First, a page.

Parents are being warned about the risk of buying cheap, unbranded toys online after a new Which? investigation found more than 40 per cent of toys it bought from online marketplaces failed safety tests.
The consumer champion tested 28 toys bought from four popular online marketplaces – Amazon Marketplace, AliExpress, eBay and Wish – and found 12 posed a safety risk after failing one or more tests.
Each product was tested against British safety standards and checked for small objects that could pose a choking risk, sharp edges and points, cords or fabrics that could pose a strangulation risk and magnets and batteries that could be easily accessed as well as warning notices.
In total, Which? found 50 safety failures among the 12 toys that failed tests, with 10 toys presenting a choking risk and two posing a strangulation risk for children. Which? also found two toys that had either magnets or batteries that could be easily accessed, which could cause serious injuries to children if swallowed.
While 16 of the 28 toys Which? tested passed safety tests, five of the products that failed tests were sold on Wish, making it the worst offender. Three were sold on eBay and AliExpress respectively and only one was available on Amazon Marketplace.
The most dangerous product Which? found was a 51-piece doctor’s playset – described as a toy for a baby or toddler – sold on Wish, which was filled with unsafe toys and had at least 20 choking hazards. Most of the toys in the set broke into small and dangerous parts far too easily, including play scissors and a notepad which revealed sharp points.
It also contained toy plasters and pills which were far too small for young children to play with safely and presented a choking risk.
A similar doctor’s set sold on AliExpress was also filled with dangerous toys and failed tests. Which? identified 10 potential choking hazards and also found the long cord on the doctor’s coat could present a strangulation hazard.
A set of magnetic building blocks aimed at children aged three years old and above and sold on Amazon Marketplace also failed safety tests. It did not withstand the impact test and broke open to reveal tiny magnets that were almost four times as powerful as they were permitted to be under current standards, which could pose a choking risk.
Magnets can also cause serious harm to children if swallowed, as they could attract each other in the gut and create blockages, compression of the gut and perforation which would need surgery to fix.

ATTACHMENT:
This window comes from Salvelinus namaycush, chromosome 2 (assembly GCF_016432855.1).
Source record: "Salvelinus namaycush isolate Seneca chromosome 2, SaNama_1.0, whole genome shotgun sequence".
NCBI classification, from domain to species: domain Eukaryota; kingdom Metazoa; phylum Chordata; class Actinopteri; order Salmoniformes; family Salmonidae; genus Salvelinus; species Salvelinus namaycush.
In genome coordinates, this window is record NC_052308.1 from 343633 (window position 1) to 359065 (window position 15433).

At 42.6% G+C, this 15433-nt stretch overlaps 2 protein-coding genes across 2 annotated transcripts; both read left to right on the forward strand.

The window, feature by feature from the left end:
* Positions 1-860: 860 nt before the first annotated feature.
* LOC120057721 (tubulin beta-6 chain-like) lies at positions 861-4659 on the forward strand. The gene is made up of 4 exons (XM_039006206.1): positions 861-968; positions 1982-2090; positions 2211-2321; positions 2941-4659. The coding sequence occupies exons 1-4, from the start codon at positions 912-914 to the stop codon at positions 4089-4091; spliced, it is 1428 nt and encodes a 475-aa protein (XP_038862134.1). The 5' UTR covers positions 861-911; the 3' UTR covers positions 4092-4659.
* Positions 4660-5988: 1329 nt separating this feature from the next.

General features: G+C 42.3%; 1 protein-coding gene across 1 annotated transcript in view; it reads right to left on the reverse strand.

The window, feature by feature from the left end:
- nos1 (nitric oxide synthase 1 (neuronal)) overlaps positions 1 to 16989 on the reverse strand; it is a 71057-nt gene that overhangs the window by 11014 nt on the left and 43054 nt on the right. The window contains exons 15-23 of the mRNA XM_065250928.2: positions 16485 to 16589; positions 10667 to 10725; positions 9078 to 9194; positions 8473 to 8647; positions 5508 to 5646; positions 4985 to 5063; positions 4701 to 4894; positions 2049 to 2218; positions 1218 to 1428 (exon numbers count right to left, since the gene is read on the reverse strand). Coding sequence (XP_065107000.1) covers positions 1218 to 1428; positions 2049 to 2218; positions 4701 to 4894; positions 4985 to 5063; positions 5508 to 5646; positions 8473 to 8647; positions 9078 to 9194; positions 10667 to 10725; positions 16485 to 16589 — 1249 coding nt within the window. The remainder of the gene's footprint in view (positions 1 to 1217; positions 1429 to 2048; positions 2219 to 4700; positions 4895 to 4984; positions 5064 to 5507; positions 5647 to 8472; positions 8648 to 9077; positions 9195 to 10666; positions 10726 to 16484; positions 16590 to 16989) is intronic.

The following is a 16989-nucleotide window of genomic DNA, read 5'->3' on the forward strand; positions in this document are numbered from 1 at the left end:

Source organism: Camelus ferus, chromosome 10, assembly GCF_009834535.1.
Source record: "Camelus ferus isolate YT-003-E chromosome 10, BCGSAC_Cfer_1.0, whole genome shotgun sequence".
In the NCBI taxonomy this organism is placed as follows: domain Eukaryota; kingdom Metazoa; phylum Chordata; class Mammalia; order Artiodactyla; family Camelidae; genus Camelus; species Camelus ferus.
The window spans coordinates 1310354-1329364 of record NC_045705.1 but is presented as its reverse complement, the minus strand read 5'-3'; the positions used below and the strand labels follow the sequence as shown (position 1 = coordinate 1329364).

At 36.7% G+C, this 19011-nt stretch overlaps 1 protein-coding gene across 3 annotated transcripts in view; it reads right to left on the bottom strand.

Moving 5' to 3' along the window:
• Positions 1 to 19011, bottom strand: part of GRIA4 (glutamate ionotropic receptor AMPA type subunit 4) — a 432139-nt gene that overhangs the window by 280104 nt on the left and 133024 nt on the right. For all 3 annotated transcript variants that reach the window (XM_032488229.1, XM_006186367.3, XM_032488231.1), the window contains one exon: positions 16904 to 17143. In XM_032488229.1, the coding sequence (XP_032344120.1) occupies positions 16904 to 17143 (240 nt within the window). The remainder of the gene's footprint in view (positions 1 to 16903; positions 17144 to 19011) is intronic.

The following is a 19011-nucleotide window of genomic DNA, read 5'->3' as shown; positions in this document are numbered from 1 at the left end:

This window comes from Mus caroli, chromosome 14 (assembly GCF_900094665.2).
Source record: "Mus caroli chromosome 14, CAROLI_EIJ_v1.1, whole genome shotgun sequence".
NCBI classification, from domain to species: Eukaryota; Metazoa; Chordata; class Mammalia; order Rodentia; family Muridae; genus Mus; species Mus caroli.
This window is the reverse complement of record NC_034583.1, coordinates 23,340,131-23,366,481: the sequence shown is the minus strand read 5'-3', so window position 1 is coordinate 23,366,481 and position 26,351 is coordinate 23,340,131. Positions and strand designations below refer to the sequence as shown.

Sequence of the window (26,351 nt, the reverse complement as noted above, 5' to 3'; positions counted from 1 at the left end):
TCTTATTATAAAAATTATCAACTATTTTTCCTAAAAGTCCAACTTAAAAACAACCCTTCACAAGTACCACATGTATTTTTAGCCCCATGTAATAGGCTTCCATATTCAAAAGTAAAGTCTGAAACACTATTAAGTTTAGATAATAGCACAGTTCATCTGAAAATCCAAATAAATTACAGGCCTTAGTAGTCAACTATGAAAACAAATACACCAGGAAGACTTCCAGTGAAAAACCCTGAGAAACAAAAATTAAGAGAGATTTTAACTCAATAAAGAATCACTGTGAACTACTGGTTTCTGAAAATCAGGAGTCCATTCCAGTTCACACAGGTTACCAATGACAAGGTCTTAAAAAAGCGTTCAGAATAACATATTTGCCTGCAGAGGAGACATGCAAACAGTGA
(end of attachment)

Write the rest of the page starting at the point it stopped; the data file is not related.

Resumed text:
Which? also found a toy tablet sold on Wish that posed a serious risk as the battery cover could be easily removed to reveal a button battery. Similar to magnets, button batteries can be a choking hazard and cause serious injuries or chemical burns if swallowed.
In recent years, organisations such as the Healthcare Safety Investigation Branch (HSIB) have issued warnings about button batteries after fatal incidents involving children swallowing them. It is recommended that children’s toys have a secure battery cover that needs a screwdriver or two simultaneous movements to remove.
Which? shared its investigation with the four online marketplaces and all 12 products that failed have since been removed from sale.
Unlike UK retailers, online marketplaces have limited responsibility for ensuring the products sold on their platform meet legal safety requirements, repeatedly allowing unsafe toys and products to make it onto their sites.
The UK’s product safety regulator, the Office for Product Safety and Standards, is currently reviewing the product safety system, including regulation of online sales. Which? believes that online marketplaces must be given greater legal responsibility for the safety of products sold on their sites so that consumers are far better protected from dangerous and illegal items.
Sue Davies, Which? Head of Consumer Protection Policy, said:
“Many parents will be appalled by our research which has revealed that some toys bought from online marketplaces are failing to meet safety standards and could pose a serious safety risk to children playing with them.
“Consumers should be able to trust that products sold in the UK are safe and meet the standards required, yet a woeful lack of checks and monitoring by online marketplaces means dangerous toys are entering people’s homes.
‘It is absolutely crucial that online marketplaces are urgently given greater legal responsibility for the safety of products sold on their sites so that consumers are far better protected from dangerous and illegal items.’
Notes to editor
Which? tested 28 toys available on AliExpress, Amazon, eBay and Wish to clauses from the toy safety standards BS EN 71-1 Safety of toys and BS EN 62115 Electric toys.
Video available here: https://www.youtube.com/watch?v=IceRlf3zasw
Please see a list of 12 products that failed tests, with details on each failure:
Doctor’s set sold on Wish – This playset is filled with unsafe toys, with many parts of the 51-piece set simply breaking into small and dangerous parts far too easily, presenting at least 20 potential choke hazards.
Doctor’s set sold on AliExpress – Which? found more than 10 choke hazards in our tests, mostly caused by bits of the set breaking too easily into easily swallowable parts. We also found sharp edges on some of the toys following our impact tests and the overly long cord on the doctor’s coat is a strangulation hazard.
Infinitoo magnetic building blocks sold on Amazon – The products were not strong enough to make it through a standard impact test and the building blocks broke open spilling out tiny magnets that posed a choking and ingestion risk. The magnets were almost four times as powerful as they are permitted to be.